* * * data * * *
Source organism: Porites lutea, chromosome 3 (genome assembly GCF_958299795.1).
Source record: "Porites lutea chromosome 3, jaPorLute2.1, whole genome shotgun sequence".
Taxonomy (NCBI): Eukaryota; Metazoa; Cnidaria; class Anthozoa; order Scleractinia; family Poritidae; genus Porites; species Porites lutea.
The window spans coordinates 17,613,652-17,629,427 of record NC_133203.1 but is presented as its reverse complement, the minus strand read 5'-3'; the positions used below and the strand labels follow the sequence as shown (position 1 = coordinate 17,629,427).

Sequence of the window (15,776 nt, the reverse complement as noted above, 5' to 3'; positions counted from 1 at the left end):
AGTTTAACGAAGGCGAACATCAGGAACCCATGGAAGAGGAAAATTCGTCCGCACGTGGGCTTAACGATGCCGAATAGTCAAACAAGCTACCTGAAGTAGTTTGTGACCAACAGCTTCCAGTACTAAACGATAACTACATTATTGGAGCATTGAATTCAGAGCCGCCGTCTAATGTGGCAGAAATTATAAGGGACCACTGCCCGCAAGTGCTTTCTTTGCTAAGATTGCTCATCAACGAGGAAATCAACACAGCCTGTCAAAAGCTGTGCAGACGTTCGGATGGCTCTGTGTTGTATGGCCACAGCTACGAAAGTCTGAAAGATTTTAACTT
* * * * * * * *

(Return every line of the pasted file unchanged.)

Source organism: Porites lutea, chromosome 3 (genome assembly GCF_958299795.1).
Source record: "Porites lutea chromosome 3, jaPorLute2.1, whole genome shotgun sequence".
Taxonomy (NCBI): Eukaryota; Metazoa; Cnidaria; class Anthozoa; order Scleractinia; family Poritidae; genus Porites; species Porites lutea.
The window spans coordinates 17,613,652-17,629,427 of record NC_133203.1 but is presented as its reverse complement, the minus strand read 5'-3'; the positions used below and the strand labels follow the sequence as shown (position 1 = coordinate 17,629,427).

Sequence of the window (15,776 nt, the reverse complement as noted above, 5' to 3'; positions counted from 1 at the left end):
AGTTTAACGAAGGCGAACATCAGGAACCCATGGAAGAGGAAAATTCGTCCGCACGTGGGCTTAACGATGCCGAATAGTCAAACAAGCTACCTGAAGTAGTTTGTGACCAACAGCTTCCAGTACTAAACGATAACTACATTATTGGAGCATTGAATTCAGAGCCGCCGTCTAATGTGGCAGAAATTATAAGGGACCACTGCCCGCAAGTGCTTTCTTTGCTAAGATTGCTCATCAACGAGGAAATCAACACAGCCTGTCAAAAGCTGTGCAGACGTTCGGATGGCTCTGTGTTGTATGGCCACAGCTACGAAAGTCTGAAAGATTTTAACTT